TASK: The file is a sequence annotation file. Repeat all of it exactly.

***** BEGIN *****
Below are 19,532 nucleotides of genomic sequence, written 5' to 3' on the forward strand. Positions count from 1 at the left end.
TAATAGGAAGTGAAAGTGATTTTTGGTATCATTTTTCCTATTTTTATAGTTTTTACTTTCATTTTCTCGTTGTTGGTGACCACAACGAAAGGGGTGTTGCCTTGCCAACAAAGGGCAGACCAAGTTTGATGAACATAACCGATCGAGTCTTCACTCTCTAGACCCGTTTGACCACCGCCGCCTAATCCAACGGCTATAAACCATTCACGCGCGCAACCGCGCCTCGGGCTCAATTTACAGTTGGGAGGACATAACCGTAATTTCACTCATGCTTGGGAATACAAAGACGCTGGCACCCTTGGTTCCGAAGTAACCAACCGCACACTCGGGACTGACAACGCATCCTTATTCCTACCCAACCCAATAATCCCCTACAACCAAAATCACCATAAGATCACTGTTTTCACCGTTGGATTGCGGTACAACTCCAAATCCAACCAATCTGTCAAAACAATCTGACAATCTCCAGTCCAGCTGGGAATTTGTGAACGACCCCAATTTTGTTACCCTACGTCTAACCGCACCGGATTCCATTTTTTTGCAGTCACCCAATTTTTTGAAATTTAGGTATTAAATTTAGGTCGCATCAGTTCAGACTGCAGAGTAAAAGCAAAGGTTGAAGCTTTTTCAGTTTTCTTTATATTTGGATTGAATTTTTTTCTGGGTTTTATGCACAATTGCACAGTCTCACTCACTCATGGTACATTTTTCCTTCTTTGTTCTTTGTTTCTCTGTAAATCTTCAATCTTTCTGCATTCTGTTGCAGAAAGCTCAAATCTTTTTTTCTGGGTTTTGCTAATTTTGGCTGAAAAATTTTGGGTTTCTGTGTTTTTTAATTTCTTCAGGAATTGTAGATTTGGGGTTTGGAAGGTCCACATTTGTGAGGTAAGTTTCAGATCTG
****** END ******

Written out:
Below are 19,532 nucleotides of genomic sequence, written 5' to 3' on the forward strand. Positions count from 1 at the left end.
TAATAGGAAGTGAAAGTGATTTTTGGTATCATTTTTCCTATTTTTATAGTTTTTACTTTCATTTTCTCGTTGTTGGTGACCACAACGAAAGGGGTGTTGCCTTGCCAACAAAGGGCAGACCAAGTTTGATGAACATAACCGATCGAGTCTTCACTCTCTAGACCCGTTTGACCACCGCCGCCTAATCCAACGGCTATAAACCATTCACGCGCGCAACCGCGCCTCGGGCTCAATTTACAGTTGGGAGGACATAACCGTAATTTCACTCATGCTTGGGAATACAAAGACGCTGGCACCCTTGGTTCCGAAGTAACCAACCGCACACTCGGGACTGACAACGCATCCTTATTCCTACCCAACCCAATAATCCCCTACAACCAAAATCACCATAAGATCACTGTTTTCACCGTTGGATTGCGGTACAACTCCAAATCCAACCAATCTGTCAAAACAATCTGACAATCTCCAGTCCAGCTGGGAATTTGTGAACGACCCCAATTTTGTTACCCTACGTCTAACCGCACCGGATTCCATTTTTTTGCAGTCACCCAATTTTTTGAAATTTAGGTATTAAATTTAGGTCGCATCAGTTCAGACTGCAGAGTAAAAGCAAAGGTTGAAGCTTTTTCAGTTTTCTTTATATTTGGATTGAATTTTTTTCTGGGTTTTATGCACAATTGCACAGTCTCACTCACTCATGGTACATTTTTCCTTCTTTGTTCTTTGTTTCTCTGTAAATCTTCAATCTTTCTGCATTCTGTTGCAGAAAGCTCAAATCTTTTTTTCTGGGTTTTGCTAATTTTGGCTGAAAAATTTTGGGTTTCTGTGTTTTTTAATTTCTTCAGGAATTGTAGATTTGGGGTTTGGAAGGTCCACATTTGTGAGGTAAGTTTCAGATCTG